Posted by: Jeff In Ohio on April 28, 2009 at 10:03 AM | PERMALINK

Bill H is, unfortunately, correct - Arthur Schlessinger wrote in the early '80s about historic pendulum swings. Never get completely set in your comfort zone. Somewhere Nathan Bedford Forrest III is preparing for war.

Posted by: berttheclock on April 28, 2009 at 10:04 AM | PERMALINK

I wonder if that 21% is worse than it appears. I have no qualms self-identifying as the registered Republican I am (and have been for most of my life). But I have no illusions about how stupid “my” party has become. In fact, as a recipient of RNC mailings and robo-calls, I’m more aware of their pathology than I care to be. Their anti-intellectual and obstructive BS infuriates me. I would rather endure a sharp stick in the eye that vote for these morons in the general elections.

Posted by: Chopin on April 28, 2009 at 10:09 AM | PERMALINK

They will be back.

But not with leaders like Gingrich, Steele, Palin, and Boehner. One of the differences between now and 1975 is that there actually was a purging after Watergate. For the last eight years, Republicans have unanimously been defending bad policy. The Viet Nam war was a bipartisan disaster. Watergate was weak tea compared to Iraq, Katrina, torture, and this economy. I don't see a six year recovery with solutions like talking hip, not dissing gay people, or purposeless tea parties.

Posted by: Danp on April 28, 2009 at 10:13 AM | PERMALINK

I always wondered how the Whig Party died out in the 1850s. Now I'm beginning to learn firsthand.

Posted by: Vincent on April 28, 2009 at 10:15 AM | PERMALINK

Maybe they can swell their numbers by merging with the hillaaryis44.org freaks. If anything, they've become even more psychotic than the Republicans since the election.

Posted by: Saint Zak on April 28, 2009 at 10:15 AM | PERMALINK

but then you guys never see it coming, do you?

Myke, troll or no (I'm not regular enough, anymore, to know), has a good point. Pushing forward into gaining Republican converts is critical, and thankfully something at which Obama works hard.

Hopefully Danp is right, and the retention of nutty national leaders will hamstring a conversion. But, if I remember correctly, the Repub leadership was as surprised by the Contract with America revolution as the Dems were. also, the Dems haven't exactly cleaned house, either. . .

Posted by: eadie on April 28, 2009 at 10:19 AM | PERMALINK


I would probably say that you and I would be on opposite sides of the fence on a lot of individual issues but I can respect your outlook on the political landscape and your willingness to call it like it is.

For the record, I feel as you do, but about many of the leaders of the Democratic party. I think we need a change in leadership all across the spectrum.

These clowns have been in Washington 'way part their useful shelf life.

Posted by: AfGuy on April 28, 2009 at 10:21 AM | PERMALINK

None of this behavior by what remains of the GOP is remotely surprising if one knows anything about the history of the Conservative Movement and its 50 year love/hate relationship with the Republican Party which, throughout most of its history, was a liberal party. To make a long story short, after the 1964 landslide, Goldwater's most conservative supporters were almost giddy that they finally had the party to themselves. They were big fish in a small pond and perfectly happy that they did not have to trim their sails in order to make themselves acceptable to people they could not stand in the first place.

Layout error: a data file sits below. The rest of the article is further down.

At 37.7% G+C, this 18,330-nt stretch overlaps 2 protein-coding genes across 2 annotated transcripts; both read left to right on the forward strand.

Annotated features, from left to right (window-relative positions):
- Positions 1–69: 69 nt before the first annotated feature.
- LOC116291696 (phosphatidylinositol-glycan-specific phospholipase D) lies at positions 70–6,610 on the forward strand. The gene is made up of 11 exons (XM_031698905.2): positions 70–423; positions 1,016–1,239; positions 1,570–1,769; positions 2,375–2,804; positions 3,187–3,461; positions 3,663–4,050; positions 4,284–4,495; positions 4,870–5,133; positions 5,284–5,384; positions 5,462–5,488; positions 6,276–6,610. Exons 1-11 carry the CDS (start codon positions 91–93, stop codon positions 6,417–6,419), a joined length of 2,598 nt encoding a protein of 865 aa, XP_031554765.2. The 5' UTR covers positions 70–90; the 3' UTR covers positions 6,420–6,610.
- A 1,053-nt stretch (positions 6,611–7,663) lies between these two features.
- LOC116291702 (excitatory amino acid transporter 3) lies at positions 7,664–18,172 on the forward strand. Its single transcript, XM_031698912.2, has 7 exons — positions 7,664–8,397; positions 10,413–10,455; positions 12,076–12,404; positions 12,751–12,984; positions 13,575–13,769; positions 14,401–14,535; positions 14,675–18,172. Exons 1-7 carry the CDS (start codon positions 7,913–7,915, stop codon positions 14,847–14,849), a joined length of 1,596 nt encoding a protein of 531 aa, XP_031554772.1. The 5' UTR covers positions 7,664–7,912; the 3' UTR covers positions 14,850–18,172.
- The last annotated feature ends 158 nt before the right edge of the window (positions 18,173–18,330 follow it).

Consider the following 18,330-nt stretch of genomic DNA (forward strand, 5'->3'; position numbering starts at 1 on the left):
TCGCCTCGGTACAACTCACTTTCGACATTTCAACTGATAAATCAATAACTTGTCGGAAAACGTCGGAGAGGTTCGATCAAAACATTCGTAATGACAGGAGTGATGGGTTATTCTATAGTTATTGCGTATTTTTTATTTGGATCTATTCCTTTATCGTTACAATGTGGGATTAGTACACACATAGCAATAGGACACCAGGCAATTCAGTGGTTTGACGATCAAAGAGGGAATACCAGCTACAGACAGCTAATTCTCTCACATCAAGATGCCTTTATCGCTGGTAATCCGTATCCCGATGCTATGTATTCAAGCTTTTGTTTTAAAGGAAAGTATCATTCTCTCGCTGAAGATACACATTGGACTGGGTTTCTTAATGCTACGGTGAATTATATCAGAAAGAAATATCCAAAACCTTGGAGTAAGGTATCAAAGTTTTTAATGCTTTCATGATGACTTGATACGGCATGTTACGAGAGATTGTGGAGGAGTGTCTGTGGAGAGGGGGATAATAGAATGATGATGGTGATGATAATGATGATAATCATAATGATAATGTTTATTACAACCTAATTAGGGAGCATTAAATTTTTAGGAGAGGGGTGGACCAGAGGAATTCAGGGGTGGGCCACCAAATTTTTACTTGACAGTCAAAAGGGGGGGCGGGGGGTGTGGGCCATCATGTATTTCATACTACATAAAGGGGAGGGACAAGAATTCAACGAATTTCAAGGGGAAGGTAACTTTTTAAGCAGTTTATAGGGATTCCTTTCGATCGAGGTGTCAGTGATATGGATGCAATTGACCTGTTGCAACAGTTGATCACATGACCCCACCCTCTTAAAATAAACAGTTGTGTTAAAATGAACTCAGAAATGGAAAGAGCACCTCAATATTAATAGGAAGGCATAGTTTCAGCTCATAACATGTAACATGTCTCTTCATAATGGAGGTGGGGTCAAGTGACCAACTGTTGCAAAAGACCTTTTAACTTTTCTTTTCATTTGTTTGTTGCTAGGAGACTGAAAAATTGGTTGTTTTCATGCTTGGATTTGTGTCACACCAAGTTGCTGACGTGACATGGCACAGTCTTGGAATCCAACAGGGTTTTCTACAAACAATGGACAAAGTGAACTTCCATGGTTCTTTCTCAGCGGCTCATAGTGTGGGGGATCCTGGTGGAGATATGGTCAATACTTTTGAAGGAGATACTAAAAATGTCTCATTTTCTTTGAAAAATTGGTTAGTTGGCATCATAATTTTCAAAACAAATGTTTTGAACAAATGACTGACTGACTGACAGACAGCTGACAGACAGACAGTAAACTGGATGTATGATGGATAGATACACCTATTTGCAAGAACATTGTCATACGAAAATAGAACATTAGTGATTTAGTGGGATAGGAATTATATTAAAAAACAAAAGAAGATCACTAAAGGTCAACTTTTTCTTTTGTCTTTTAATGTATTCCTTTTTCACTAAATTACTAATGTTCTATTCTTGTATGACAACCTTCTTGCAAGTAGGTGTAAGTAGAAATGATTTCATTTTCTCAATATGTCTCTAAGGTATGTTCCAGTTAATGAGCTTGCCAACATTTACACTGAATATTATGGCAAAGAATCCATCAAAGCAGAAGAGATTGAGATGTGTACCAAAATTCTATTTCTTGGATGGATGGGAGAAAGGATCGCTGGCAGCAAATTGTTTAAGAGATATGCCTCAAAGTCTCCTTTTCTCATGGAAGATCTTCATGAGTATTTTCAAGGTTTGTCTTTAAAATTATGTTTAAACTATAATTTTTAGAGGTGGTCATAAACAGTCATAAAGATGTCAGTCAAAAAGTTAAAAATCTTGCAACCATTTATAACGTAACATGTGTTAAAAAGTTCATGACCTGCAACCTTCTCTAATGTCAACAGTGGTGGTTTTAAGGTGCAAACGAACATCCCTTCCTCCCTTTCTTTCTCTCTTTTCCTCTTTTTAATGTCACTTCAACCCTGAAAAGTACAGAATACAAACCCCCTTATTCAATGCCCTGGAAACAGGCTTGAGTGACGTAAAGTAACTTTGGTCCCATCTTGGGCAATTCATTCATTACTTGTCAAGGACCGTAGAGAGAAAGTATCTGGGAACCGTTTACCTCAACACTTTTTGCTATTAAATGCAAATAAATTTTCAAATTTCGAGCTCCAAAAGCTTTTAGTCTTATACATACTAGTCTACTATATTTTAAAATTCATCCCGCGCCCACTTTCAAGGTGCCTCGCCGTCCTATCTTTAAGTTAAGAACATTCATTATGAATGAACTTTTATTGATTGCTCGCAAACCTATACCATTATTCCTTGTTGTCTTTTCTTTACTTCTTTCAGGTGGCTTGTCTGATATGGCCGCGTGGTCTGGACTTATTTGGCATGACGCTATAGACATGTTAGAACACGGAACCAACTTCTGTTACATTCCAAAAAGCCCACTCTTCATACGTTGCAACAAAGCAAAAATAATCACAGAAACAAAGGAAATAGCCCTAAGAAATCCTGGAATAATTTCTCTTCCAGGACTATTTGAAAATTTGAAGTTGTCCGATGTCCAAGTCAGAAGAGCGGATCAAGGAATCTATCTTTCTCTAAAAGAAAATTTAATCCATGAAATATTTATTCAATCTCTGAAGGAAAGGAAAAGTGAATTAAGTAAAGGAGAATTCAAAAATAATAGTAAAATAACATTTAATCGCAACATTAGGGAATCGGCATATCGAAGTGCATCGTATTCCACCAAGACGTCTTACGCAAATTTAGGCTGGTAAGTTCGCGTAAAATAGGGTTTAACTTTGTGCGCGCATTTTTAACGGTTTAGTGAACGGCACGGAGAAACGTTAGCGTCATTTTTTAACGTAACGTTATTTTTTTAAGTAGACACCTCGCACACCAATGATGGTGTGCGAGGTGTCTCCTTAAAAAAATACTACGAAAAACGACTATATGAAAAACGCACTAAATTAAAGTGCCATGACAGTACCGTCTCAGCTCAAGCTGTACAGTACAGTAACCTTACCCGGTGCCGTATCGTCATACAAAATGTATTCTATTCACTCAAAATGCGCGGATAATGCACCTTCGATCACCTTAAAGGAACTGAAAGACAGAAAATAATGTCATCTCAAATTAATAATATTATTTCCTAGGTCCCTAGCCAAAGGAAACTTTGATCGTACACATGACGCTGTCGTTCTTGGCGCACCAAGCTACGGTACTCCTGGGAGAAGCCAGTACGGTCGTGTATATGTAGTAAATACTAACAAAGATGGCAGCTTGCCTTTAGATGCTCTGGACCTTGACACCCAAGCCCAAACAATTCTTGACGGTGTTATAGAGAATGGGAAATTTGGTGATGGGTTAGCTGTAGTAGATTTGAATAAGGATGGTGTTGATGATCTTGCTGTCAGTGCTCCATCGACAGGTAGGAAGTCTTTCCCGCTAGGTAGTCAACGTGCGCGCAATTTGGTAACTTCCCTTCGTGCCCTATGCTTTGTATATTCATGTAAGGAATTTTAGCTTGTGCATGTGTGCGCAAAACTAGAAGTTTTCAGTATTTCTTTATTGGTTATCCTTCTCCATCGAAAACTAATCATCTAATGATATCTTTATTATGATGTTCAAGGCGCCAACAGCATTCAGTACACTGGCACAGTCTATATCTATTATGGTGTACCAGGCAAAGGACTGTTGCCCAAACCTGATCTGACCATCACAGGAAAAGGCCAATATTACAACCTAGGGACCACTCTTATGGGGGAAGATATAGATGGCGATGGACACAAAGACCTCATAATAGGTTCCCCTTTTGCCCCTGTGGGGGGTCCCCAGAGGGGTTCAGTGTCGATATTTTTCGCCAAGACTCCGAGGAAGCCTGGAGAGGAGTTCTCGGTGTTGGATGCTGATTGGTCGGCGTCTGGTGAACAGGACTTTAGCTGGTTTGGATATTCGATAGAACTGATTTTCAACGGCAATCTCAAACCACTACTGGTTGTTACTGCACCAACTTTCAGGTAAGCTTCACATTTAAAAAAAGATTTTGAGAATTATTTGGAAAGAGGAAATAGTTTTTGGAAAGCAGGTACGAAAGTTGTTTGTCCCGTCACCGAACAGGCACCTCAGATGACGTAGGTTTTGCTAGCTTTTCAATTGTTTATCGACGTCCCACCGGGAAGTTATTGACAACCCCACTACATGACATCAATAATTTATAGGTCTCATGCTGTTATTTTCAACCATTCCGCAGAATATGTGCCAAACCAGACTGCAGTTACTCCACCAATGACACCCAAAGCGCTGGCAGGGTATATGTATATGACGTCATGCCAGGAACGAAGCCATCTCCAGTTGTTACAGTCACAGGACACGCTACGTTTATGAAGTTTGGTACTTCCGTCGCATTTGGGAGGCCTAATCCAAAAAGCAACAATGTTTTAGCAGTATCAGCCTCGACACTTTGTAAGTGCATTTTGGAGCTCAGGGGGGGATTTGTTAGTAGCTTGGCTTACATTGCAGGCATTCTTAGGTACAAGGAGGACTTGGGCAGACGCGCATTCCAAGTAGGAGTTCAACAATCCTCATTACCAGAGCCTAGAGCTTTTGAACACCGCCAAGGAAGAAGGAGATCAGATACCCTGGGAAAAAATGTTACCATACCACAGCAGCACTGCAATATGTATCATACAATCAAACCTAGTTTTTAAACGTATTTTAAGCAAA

There is conservative intellectual tradition going back to Burke, DeToqueville, and others of this calibre. Growing out of the experience of the French Revolution, conservatism's focus is primarily on finding ways for society to balance inevitable and needed change with social peace and harmony. But the kind of conservatism we see dominent in the GOP coalition is one that deliberately provokes social disharmony because it is intent on social, cultural and political regime change in the name of an idealized utopian vision of a homogeneous society subscribing to a Judeo-Christian ethic of traditional values. Yet, since it lives in a complex and diverse environment, conservatism becomes a philosophy of destruction, separatism and tribalism.

Ever since the Gingrich revolution of 1994, the hard core Right has been doing everything it can to purge moderates and liberals from the GOP coalition so that it could have the party to itself. Karl Rove encouraged this instinct when he was riding high with his "energize the base" strategy of pursuing what in retrospect was the ludicrous ambition of a "permanent Republican governing majority." Republicans today are trying desperately to recapture the old Ronald Reagan magic, but it won't work because what they do not realize is that Reagan was popular because he exhibited hope and confidence while the present GOP thrives on fear and hatred -- the classic emotions of any right wing movement. And having empowered the hard core right for a few quick, cheap political gains the GOP now finds it impossible to rebuild a durable coalition on a rigid conservative base that despises the very idea of coalitions.

Posted by: Ted Frier on April 28, 2009 at 10:25 AM | PERMALINK

Another difference between now and the Watergate years is the South. Most white southerners *still* identified with the Democratic Party even though they were just as conservative as they are today. Watergate delayed their inevitable shift to the Republicans for the time being.

I wonder what the party ID numbers were in the middle of the Depression. The Republicans did come back eventually, but they had to totally change their philosophy to do so--they wouldn't elect a "true conservative" until Reagan in '80.

Posted by: will on April 28, 2009 at 10:37 AM | PERMALINK

I'm not so sure that the rebound after Watergate is a valid comparison. The GOP then was wounded, true, but it was not then the brain dead horror that now staggers about before us.